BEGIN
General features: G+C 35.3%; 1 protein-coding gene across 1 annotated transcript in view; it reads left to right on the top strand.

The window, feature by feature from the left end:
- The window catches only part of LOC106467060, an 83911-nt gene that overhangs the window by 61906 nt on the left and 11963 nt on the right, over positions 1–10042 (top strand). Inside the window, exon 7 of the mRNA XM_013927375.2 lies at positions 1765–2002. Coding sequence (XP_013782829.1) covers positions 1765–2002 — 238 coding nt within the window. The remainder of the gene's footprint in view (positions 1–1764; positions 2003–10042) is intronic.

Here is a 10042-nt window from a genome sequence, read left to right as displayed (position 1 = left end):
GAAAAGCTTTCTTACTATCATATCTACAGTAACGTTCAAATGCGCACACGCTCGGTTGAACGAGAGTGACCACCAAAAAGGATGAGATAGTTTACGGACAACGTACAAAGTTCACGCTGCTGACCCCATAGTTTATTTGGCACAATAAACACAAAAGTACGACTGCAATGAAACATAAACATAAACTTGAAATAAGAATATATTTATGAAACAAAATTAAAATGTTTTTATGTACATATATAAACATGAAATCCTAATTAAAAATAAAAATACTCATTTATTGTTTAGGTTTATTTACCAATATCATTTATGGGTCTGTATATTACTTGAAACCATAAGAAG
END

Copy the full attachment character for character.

General features: G+C 35.3%; 1 protein-coding gene across 1 annotated transcript in view; it reads left to right on the top strand.

The window, feature by feature from the left end:
- The window catches only part of LOC106467060, an 83911-nt gene that overhangs the window by 61906 nt on the left and 11963 nt on the right, over positions 1–10042 (top strand). Inside the window, exon 7 of the mRNA XM_013927375.2 lies at positions 1765–2002. Coding sequence (XP_013782829.1) covers positions 1765–2002 — 238 coding nt within the window. The remainder of the gene's footprint in view (positions 1–1764; positions 2003–10042) is intronic.

Here is a 10042-nt window from a genome sequence, read left to right as displayed (position 1 = left end):
GAAAAGCTTTCTTACTATCATATCTACAGTAACGTTCAAATGCGCACACGCTCGGTTGAACGAGAGTGACCACCAAAAAGGATGAGATAGTTTACGGACAACGTACAAAGTTCACGCTGCTGACCCCATAGTTTATTTGGCACAATAAACACAAAAGTACGACTGCAATGAAACATAAACATAAACTTGAAATAAGAATATATTTATGAAACAAAATTAAAATGTTTTTATGTACATATATAAACATGAAATCCTAATTAAAAATAAAAATACTCATTTATTGTTTAGGTTTATTTACCAATATCATTTATGGGTCTGTATATTACTTGAAACCATAAGAAG